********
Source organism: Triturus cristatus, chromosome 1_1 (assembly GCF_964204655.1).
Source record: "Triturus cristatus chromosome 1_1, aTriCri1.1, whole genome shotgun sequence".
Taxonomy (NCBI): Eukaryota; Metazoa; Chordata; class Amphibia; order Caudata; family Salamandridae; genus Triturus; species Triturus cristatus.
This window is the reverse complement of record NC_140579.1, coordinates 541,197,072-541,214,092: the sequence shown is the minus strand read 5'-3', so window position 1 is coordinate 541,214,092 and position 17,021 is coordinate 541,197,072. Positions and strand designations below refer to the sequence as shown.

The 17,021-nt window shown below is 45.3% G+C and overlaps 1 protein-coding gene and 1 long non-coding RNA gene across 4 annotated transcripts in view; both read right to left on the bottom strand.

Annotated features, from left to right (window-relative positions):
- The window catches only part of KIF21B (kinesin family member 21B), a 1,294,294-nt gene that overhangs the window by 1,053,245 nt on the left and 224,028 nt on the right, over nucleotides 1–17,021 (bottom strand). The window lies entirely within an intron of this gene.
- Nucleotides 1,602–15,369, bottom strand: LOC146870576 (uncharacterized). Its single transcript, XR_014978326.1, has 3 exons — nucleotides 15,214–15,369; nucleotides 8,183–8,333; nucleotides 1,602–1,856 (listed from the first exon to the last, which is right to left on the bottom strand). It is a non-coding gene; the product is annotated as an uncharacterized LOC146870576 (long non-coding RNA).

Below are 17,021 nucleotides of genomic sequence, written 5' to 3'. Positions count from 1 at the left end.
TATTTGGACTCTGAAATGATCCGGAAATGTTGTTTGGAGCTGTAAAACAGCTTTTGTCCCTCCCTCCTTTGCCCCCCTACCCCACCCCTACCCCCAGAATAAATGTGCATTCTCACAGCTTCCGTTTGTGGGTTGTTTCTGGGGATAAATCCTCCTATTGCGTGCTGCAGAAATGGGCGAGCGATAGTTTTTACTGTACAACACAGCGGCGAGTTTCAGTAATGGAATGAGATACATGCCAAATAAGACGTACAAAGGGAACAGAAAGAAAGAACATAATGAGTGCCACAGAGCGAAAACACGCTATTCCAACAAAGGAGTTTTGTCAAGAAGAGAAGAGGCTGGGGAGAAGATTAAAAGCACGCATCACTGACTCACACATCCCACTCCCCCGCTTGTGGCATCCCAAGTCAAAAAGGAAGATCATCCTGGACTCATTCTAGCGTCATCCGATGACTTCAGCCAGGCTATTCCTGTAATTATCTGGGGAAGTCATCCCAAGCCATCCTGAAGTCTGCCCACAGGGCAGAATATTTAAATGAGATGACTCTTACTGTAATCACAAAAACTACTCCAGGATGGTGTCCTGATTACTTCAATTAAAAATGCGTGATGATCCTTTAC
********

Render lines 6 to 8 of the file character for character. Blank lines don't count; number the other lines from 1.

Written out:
Annotated features, from left to right (window-relative positions):
- The window catches only part of KIF21B (kinesin family member 21B), a 1,294,294-nt gene that overhangs the window by 1,053,245 nt on the left and 224,028 nt on the right, over nucleotides 1–17,021 (bottom strand). The window lies entirely within an intron of this gene.
- Nucleotides 1,602–15,369, bottom strand: LOC146870576 (uncharacterized). Its single transcript, XR_014978326.1, has 3 exons — nucleotides 15,214–15,369; nucleotides 8,183–8,333; nucleotides 1,602–1,856 (listed from the first exon to the last, which is right to left on the bottom strand). It is a non-coding gene; the product is annotated as an uncharacterized LOC146870576 (long non-coding RNA).